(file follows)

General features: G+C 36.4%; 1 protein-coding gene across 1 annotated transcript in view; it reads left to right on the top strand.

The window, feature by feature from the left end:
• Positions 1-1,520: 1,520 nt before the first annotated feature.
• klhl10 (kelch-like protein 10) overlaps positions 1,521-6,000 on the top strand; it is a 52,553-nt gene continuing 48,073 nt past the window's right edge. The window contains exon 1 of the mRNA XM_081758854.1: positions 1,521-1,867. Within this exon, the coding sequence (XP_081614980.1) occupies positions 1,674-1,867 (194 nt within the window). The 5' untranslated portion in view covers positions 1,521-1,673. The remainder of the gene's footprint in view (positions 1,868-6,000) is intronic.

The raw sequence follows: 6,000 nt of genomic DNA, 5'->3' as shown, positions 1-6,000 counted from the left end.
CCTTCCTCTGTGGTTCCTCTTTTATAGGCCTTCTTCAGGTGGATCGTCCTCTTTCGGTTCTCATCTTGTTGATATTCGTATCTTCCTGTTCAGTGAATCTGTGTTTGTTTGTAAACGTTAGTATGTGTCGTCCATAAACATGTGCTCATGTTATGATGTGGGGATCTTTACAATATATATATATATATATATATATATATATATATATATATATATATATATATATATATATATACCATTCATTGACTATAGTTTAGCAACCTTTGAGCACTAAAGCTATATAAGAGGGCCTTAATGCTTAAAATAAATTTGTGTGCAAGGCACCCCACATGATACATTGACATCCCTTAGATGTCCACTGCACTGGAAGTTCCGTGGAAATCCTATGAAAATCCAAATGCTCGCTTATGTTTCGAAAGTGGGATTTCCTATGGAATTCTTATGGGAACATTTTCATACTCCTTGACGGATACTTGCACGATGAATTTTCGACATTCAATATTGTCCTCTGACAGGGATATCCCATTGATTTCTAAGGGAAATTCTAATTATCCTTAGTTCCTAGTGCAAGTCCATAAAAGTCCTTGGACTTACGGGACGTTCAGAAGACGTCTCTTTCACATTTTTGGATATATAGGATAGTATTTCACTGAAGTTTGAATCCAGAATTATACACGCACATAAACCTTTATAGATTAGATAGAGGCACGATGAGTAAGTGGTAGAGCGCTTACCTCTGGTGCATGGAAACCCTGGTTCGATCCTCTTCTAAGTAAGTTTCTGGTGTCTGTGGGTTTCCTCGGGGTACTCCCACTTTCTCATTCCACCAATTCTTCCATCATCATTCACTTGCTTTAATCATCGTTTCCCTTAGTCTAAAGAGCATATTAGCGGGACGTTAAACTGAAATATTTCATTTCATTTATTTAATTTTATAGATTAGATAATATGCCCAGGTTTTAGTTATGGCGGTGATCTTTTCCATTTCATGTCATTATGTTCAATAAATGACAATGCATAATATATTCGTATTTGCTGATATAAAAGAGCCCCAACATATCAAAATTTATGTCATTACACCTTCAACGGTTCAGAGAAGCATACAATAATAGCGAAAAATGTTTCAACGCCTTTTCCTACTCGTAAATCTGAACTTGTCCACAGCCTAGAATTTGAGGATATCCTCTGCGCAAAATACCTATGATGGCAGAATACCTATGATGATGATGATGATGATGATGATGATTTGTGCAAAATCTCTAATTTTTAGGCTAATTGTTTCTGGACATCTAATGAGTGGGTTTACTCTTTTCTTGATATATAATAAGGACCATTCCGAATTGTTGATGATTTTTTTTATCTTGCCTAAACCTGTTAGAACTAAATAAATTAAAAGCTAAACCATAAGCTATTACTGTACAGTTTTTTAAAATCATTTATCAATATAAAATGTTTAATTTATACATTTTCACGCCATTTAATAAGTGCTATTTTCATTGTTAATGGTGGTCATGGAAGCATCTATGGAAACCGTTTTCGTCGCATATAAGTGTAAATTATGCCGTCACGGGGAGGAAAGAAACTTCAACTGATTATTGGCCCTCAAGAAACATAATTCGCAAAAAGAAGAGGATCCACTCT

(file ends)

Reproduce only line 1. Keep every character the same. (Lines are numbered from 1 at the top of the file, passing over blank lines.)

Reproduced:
General features: G+C 36.4%; 1 protein-coding gene across 1 annotated transcript in view; it reads left to right on the top strand.